RSS Feed


  • 2018 (5)
  • 2017 (9)
  • 2016 (16)
  • 2015 (15)
  • 2014 (14)
  • 2013 (16)
  • 2012 (17)
  • 2011 (20)
  • 2010 (20)
  • 2009 (29)
  • 2008 (78)
  • 2007 (6)
  • Categories

  • America Saves Week: Talking about Saving Helps You Save

    March 1st, 2018

    America Saves Week (February 26 – March 3, 2017) is an annual opportunity for individuals to assess their savings and take financial action. Each year, WISER and other organizations across the country encourage savers – or potential savers –to set a goal, make a plan, and save automatically.

    At WISER, it’s almost like every week is America Saves Week– we’ve made it our mission to encourage women to be financially independent and prioritize saving for their long-term future. But on this week in particular, organizations across the country emphasize the importance of financial planning. We share ideas and support and encourage each other– an event that mirrors something that’s important for you to do, in your own financial life: talk about savings with your friends. Although it can be sometimes seen as impolite or taboo, talking about money, and more specifically long-term saving, can help you achieve your financial goals. Here’s why:

    1. It holds you accountable.

    There’s nothing like outside observation to help us accomplish our goals, no matter what they may be. When we’re only accountable to ourselves, it’s easy to let things slip or not try as hard, but when someone else is in on the plan, the pressure is on! Tell your friends about the specific goals you have this month when it comes to saving– say, cooking dinner at home more than going out in order to save cash. Post pictures on social media of your meals! The positive encouragement from friends will motivate you, and when making the decision in the future about whether to eat at home or at a restaurant, eating at home will seem even more appealing. Talking to your friends about your savings goals will hold you accountable, too, because it will mean that there will be someone to remind you of your plan when you’re thinking of abandoning it.

    2. You friends may give you great ideas.

    People often don’t talk about their savings goals, so you never know who similarly may be taking smart steps towards their retirement like you. If you share your goals with others, you may learn that they too are on the same path, and can offer you great advice on how to get there.

    3. It helps others.

    In the same way that you may not know that your friends and family are taking smart steps toward saving, you also may not know how others in your life are struggling with their finances. If you talk to them about the steps you are taking to save– and why it is important to do so– it may motivate them to move forward in a similar way in their own lives. Sometimes all it takes is a little extra encouragement to get the ball rolling!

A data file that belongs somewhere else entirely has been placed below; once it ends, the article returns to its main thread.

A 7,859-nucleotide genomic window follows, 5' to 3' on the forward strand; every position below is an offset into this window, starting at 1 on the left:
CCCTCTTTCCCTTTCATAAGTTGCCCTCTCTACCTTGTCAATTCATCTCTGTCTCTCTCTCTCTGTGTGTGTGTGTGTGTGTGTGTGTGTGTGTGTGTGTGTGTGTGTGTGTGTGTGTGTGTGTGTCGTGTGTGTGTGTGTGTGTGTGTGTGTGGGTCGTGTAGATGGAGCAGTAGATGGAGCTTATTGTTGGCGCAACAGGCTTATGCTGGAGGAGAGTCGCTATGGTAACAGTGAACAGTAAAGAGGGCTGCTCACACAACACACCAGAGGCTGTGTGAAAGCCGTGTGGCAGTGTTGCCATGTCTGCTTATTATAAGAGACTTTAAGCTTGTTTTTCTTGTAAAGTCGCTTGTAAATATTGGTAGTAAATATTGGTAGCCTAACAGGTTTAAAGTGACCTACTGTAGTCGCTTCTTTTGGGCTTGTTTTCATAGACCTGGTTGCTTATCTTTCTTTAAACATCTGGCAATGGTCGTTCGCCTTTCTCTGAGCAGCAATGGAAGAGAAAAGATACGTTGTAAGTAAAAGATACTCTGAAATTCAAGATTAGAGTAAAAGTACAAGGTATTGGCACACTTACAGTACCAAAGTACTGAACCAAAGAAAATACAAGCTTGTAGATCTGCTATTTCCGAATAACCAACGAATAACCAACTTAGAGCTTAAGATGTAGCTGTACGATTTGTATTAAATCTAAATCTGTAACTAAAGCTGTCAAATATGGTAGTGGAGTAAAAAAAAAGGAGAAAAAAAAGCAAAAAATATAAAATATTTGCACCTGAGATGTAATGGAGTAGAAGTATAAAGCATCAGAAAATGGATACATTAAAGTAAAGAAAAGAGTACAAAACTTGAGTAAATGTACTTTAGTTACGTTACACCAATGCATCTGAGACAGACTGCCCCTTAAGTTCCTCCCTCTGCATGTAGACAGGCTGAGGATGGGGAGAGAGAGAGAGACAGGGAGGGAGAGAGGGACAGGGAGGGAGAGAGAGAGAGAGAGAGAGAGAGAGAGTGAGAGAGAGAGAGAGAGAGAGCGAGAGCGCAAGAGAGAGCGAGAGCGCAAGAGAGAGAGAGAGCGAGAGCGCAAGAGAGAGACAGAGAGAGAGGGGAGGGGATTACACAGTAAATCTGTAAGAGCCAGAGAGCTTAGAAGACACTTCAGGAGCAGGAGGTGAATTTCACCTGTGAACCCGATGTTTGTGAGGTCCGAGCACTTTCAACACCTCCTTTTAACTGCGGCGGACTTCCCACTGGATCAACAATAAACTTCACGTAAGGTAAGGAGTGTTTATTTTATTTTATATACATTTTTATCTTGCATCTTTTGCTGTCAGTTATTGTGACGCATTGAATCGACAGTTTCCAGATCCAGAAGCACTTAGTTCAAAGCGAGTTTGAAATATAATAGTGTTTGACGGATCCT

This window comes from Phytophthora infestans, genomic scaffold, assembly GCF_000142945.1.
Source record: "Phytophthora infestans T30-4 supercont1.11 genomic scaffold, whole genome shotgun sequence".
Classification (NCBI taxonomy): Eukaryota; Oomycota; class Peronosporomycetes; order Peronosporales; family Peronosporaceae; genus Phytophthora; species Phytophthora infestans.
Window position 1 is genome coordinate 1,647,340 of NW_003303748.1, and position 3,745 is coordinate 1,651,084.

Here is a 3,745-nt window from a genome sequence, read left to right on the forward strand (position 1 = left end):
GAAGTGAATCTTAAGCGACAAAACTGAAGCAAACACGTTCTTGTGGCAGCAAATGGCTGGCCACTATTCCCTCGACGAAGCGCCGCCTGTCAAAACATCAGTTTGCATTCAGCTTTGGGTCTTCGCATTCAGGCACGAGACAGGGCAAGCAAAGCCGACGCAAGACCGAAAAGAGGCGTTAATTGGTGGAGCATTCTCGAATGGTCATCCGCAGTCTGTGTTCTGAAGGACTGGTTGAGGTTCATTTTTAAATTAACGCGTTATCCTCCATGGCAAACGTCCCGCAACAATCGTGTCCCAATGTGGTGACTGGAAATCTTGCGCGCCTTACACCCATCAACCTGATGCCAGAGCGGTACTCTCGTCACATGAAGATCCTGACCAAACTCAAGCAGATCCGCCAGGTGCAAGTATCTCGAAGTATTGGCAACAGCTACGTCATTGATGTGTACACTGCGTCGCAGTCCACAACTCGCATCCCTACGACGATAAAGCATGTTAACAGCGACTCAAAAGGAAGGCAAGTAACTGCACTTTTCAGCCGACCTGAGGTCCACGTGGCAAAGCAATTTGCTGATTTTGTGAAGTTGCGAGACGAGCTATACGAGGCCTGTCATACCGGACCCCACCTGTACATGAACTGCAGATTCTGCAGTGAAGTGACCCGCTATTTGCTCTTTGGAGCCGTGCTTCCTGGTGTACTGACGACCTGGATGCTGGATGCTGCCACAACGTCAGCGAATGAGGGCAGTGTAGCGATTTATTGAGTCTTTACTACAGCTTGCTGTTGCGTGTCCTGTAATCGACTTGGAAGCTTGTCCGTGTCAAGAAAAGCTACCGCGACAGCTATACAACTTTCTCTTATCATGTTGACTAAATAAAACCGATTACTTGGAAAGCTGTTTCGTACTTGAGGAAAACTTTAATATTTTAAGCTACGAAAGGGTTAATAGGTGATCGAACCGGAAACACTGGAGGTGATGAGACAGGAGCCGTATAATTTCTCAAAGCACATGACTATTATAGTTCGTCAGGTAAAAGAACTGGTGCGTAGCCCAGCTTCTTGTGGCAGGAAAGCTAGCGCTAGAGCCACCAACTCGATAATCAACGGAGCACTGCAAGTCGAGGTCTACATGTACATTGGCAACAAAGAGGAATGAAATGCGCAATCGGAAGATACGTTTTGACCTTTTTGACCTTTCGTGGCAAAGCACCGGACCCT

There are many other reasons why it’s a great idea to talk about your savings goals with your friends and family. America Saves Week, in particular, is an opportunity for individuals to assess their own saving status. WISER is proud to be a partner in this annual campaign. Take the America Saves Pledge and join the #ImSavingForSweepstakes that asks savers to inspire friends and family to save by sharing their goal or savings story on social media. You could win up to $750 toward that goal.

    Visit America Saves for more savings tips and information, and check out WISER’s resources to help you save and plan for a more financially secure future.


    You’ve Made Your Financial Resolutions. Here’s How To Actually Keep Them.

    January 18th, 2018

    octopus woman juggling many thingsAt the turn of every New Year, the internet is filled with lists of resolutions—ones that will help you get in shape, or improve your mood, or strengthen your relationships. Our favorite lists offer resolutions to help you get (or keep) your savings on track. The start of the year is a great time to set financial resolutions, and numerous websites offered great lists of financial goals for 2018. But much harder than setting the goals is actually keeping them. The former only takes a moment, the latter takes dedication and commitment, day after day, week after week. Commitment to resolutions tends to fade a few weeks into the year—people stop going to the gym, stop eating healthy, and, unfortunately, stop saving like they promised they would. Here’s our advice on not just the financial resolutions you should make, but how to keep them.

    Keep track of your progress.

    Many goals are unquantifiable, making it hard to know whether your efforts are worthwhile. That can prove to be an obstacle, but luckily, financial goals are easy to keep track of. Seeing the dollars rise in your account is a motivation to keep going. Downloading an app that tracks your savings can make this simple and will do all the calculations for you. Many banks and retirement plans offer them. Check out WISER’s blog post, “Save or spend? How apps can help you stay on track,” for a review of what’s available.

    If a goal is proving too difficult, reassess it, rather than dropping it all together.

    There is no shortage of recommendations for how much you should be saving. This financial new year’s resolutions list, for example, suggests that people save 15% of their gross incomes. If you make $60,000 a year that would be a savings goal of $750 per month. The percentage you should aim to save depends on a number of variables including your age and financial stability, but many people may find these goals hard to meet. WISER’s Seven Life-Defining Financial Decisions booklet offers advice on how to set the right goal for yourself.  If you can’t save 15%, don’t get discouraged. Instead of keeping the number too high and continuously failing to meet it, try readjusting your goal until you reach a level that is doable and appropriate. This will likely stop you from throwing away the goal completely.